Can Agile adoption thrive without co-located teams?

Home » Can Agile adoption thrive without co-located teams?
Can Agile adoption thrive without co-located teams?
With so many new ways of working, including working from home, working in the office and the hybrid of both, we wanted to have a look at how Agile teams work under this new paradigm post pandemic. Can Agile adoption thrive without co-located teams?

With so many new ways of working, including working from home, working in the office and the hybrid of both, we wanted to have a look at how Agile teams work under this new paradigm post pandemic. Can Agile adoption thrive without co-located teams?

When the Agile manifesto was originally written in 2001, it was solely created to improve software development.    Now, 20 years on, the four values and 12 principles still apply to this day, used by many functions beyond software and it’s important to reflect on them often.   

The four values of Agile are:

1. Individuals and Interactions over Processes and Tools
2. Working Output over Comprehensive Documentation
3. Customer Collaboration over Contract Negotiation
4. Responding to Change over Following a Plan

The twelve principles of Agile include:
  1. Customer satisfaction through early and continuous delivery
  2. Accommodate changing requirements throughout the development process
  3. Frequent delivery of output
  4. Collaboration with business stakeholders throughout the project
  5. Support, trust and motivate the people involved
  6. Enable face-to-face interactions
  7. Working output is the primary measure of progress
  8. Agile processes to support a consistent development pace
  9. Attention to detail and design enhances agility
  10. Simplicity – Develop just enough to get the job done for right now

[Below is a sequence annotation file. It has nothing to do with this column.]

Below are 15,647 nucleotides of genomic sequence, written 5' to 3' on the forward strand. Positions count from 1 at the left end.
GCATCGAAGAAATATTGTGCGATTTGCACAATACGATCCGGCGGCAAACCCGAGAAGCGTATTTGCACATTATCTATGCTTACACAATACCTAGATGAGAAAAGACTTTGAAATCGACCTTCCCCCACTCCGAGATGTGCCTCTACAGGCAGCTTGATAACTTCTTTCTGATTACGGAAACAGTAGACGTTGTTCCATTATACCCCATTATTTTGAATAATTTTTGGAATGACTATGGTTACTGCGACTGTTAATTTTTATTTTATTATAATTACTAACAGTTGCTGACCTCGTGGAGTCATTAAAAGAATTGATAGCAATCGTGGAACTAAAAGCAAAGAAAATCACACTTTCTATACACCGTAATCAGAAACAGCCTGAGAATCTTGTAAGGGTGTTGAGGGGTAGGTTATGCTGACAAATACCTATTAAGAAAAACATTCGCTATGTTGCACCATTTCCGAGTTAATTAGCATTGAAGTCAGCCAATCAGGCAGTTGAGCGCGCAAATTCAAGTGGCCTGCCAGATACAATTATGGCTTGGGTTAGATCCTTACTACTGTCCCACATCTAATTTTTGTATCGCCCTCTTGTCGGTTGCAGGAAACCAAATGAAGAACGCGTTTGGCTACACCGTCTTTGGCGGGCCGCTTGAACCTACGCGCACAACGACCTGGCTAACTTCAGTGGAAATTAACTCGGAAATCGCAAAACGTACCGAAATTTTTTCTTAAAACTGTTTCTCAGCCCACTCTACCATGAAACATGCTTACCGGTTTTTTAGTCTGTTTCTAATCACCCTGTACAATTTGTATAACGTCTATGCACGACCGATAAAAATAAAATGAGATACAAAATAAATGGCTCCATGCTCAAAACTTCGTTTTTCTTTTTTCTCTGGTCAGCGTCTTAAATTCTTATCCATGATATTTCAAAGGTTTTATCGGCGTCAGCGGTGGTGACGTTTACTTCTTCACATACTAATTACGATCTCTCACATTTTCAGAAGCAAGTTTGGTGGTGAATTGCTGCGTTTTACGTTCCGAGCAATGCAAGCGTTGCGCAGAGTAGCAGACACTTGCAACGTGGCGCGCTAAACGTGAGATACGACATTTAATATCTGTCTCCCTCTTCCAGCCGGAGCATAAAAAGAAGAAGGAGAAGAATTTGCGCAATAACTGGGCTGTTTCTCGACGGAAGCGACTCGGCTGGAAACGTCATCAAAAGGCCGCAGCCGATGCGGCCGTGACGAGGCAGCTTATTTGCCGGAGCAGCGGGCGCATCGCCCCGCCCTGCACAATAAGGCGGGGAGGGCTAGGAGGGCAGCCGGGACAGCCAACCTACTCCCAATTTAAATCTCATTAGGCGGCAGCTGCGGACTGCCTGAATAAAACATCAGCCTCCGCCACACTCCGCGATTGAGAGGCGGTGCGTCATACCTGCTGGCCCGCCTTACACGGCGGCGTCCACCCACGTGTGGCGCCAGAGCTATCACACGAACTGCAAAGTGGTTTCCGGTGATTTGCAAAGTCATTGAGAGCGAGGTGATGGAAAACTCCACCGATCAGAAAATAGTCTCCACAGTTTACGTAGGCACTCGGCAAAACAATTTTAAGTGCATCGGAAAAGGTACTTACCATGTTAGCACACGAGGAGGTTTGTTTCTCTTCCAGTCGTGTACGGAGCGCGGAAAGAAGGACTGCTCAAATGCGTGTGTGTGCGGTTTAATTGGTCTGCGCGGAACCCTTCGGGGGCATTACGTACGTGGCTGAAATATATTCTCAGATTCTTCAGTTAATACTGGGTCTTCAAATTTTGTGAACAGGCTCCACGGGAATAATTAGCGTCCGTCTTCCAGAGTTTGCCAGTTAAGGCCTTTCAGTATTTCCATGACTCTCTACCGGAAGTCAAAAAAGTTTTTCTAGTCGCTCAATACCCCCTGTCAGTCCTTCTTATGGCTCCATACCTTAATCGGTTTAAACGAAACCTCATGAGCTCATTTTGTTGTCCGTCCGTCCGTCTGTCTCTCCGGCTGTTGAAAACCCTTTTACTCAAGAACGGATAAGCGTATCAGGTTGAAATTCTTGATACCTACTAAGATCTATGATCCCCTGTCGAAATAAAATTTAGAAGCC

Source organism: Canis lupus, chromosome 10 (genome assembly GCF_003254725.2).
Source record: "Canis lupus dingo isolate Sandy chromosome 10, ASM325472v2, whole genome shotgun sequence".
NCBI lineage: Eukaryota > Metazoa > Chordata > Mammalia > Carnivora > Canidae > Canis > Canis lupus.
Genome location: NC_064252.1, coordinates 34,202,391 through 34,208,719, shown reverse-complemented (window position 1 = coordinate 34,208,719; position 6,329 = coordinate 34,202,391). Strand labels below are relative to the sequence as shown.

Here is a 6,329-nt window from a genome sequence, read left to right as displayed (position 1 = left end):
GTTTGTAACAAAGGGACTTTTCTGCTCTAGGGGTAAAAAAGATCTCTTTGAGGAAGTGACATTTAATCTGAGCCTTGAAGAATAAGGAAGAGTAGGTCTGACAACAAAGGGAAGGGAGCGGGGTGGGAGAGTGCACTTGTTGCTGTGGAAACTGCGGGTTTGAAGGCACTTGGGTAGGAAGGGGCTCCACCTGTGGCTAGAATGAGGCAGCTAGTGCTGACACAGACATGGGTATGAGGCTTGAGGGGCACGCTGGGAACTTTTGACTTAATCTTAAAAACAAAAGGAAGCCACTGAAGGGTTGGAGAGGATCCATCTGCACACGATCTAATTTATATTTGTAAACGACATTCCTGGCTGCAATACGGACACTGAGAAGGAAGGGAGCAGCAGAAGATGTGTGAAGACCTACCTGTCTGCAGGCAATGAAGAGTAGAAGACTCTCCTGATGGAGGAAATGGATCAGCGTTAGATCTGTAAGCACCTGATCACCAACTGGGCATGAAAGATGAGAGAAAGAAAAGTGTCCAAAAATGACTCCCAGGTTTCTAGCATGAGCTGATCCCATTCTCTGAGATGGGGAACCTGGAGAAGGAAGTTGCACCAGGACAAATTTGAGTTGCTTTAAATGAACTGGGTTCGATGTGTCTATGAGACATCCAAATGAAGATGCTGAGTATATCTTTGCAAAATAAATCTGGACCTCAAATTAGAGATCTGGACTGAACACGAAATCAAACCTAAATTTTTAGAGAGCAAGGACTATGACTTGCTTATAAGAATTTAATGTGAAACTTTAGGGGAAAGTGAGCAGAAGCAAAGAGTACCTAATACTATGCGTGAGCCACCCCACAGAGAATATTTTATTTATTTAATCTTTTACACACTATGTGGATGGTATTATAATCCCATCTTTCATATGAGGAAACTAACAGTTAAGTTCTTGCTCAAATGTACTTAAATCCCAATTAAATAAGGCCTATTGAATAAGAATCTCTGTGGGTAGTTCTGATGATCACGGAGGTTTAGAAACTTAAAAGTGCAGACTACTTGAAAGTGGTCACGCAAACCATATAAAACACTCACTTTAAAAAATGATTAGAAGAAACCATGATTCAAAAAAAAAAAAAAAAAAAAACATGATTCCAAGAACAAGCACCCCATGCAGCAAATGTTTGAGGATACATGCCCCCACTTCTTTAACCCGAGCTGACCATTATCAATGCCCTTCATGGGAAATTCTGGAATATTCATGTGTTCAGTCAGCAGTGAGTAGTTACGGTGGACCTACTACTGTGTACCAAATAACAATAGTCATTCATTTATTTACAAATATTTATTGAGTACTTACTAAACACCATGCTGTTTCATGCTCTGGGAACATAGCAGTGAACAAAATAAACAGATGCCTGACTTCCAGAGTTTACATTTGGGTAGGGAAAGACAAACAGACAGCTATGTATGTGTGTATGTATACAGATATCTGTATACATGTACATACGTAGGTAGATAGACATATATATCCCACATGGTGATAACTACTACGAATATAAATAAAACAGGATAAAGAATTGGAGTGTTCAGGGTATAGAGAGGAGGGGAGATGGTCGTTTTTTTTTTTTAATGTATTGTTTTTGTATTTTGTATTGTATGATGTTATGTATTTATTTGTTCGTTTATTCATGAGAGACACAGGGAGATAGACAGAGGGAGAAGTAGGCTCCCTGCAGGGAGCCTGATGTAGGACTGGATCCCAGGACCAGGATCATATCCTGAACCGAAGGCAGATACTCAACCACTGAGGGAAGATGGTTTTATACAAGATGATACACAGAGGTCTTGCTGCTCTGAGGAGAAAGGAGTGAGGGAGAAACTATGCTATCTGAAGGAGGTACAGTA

11. Self-organising teams encourage great architectures, requirements and designs
  12. Regular reflections on how to become more effective

In this article we are reflecting on Value 1: Individuals and Interactions over Processes and Tools  and principle number 6: Enable face-to-face interactions – Communication is more successful when teams are co-located.

We believe nothing has really changed in a remote working world, as face-to-face communication is still completely feasible using all the technology at our disposal! What’s really important here is the Agile value “People and Interactions over Processes and Tools” which prompts us to recognise the importance of our human relationships and how we can communicate best.

Ben Lyon, is with our ADAPTOVATE office in London.   He explains it this way, “Let’s say you need to have an important conversation with your best friend: would you rather email, phone, Zoom or see them in person? Easy choice. Now let’s say you’re not in the same country, could you still have a great conversation with them over Zoom or phone call? Of course! The point is that we would naturally opt for the most ‘real’ method of communication available at the time in order to get the best outcome. The same principle applies to our working relationships in dispersed teams.”

In this era, are you part of a team where some if not all of your team are working from home, or in another territory altogether? We are betting the answer is ‘yes’.


Back to basics

20 years on,  Agile has become more popular, and more frameworks have been created (40+ Agile methods including Scrum, Kanban, Lean etc) and what was meant to be a methodology for simplicity,  Agile almost turned on itself and became more complex and steeped in bureaucracy.    Rather than throw it all up and start again, a couple of people ensured there were ways to understand the complexities of the many options, quickly and easily.

So, in 2016, the solution was a back-to-basics approach.  “Modern Agile” was revealed by Joshua Kerievsky at the 2016 Agile Conference.  He explains Modern Agile like this: “Modern Agile is a community for people interested in uncovering better ways of getting awesome results. It leverages wisdom from many industries, is principle driven and framework free.”

It includes four principles:

  • Make People Awesome
  • Experiment & Learn Rapidly
  • Deliver Value Continuously
  • Make Safety a Prerequisite